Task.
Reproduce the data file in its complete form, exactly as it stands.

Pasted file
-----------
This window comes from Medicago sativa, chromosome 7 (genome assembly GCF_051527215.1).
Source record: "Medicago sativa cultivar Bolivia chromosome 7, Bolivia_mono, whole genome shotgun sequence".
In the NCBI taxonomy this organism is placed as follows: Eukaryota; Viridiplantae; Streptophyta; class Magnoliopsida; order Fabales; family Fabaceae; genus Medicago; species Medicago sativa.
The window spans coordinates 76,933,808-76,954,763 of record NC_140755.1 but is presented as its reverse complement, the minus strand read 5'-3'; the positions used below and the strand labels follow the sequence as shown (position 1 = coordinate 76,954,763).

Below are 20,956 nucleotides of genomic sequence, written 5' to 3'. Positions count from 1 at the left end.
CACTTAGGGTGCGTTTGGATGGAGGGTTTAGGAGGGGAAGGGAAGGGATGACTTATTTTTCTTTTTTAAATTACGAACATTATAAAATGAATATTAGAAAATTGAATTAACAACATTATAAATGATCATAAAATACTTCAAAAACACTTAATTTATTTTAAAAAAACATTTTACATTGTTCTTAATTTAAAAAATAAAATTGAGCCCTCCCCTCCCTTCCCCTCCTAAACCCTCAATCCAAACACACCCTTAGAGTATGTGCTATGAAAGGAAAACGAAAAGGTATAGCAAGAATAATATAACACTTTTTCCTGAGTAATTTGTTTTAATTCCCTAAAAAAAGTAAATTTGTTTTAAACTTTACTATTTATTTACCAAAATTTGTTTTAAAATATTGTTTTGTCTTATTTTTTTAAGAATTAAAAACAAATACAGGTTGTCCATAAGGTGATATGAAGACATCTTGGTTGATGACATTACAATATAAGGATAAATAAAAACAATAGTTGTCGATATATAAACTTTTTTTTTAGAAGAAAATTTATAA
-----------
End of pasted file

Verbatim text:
This window comes from Medicago sativa, chromosome 7 (genome assembly GCF_051527215.1).
Source record: "Medicago sativa cultivar Bolivia chromosome 7, Bolivia_mono, whole genome shotgun sequence".
In the NCBI taxonomy this organism is placed as follows: Eukaryota; Viridiplantae; Streptophyta; class Magnoliopsida; order Fabales; family Fabaceae; genus Medicago; species Medicago sativa.
The window spans coordinates 76,933,808-76,954,763 of record NC_140755.1 but is presented as its reverse complement, the minus strand read 5'-3'; the positions used below and the strand labels follow the sequence as shown (position 1 = coordinate 76,954,763).

Below are 20,956 nucleotides of genomic sequence, written 5' to 3'. Positions count from 1 at the left end.
CACTTAGGGTGCGTTTGGATGGAGGGTTTAGGAGGGGAAGGGAAGGGATGACTTATTTTTCTTTTTTAAATTACGAACATTATAAAATGAATATTAGAAAATTGAATTAACAACATTATAAATGATCATAAAATACTTCAAAAACACTTAATTTATTTTAAAAAAACATTTTACATTGTTCTTAATTTAAAAAATAAAATTGAGCCCTCCCCTCCCTTCCCCTCCTAAACCCTCAATCCAAACACACCCTTAGAGTATGTGCTATGAAAGGAAAACGAAAAGGTATAGCAAGAATAATATAACACTTTTTCCTGAGTAATTTGTTTTAATTCCCTAAAAAAAGTAAATTTGTTTTAAACTTTACTATTTATTTACCAAAATTTGTTTTAAAATATTGTTTTGTCTTATTTTTTTAAGAATTAAAAACAAATACAGGTTGTCCATAAGGTGATATGAAGACATCTTGGTTGATGACATTACAATATAAGGATAAATAAAAACAATAGTTGTCGATATATAAACTTTTTTTTTAGAAGAAAATTTATAA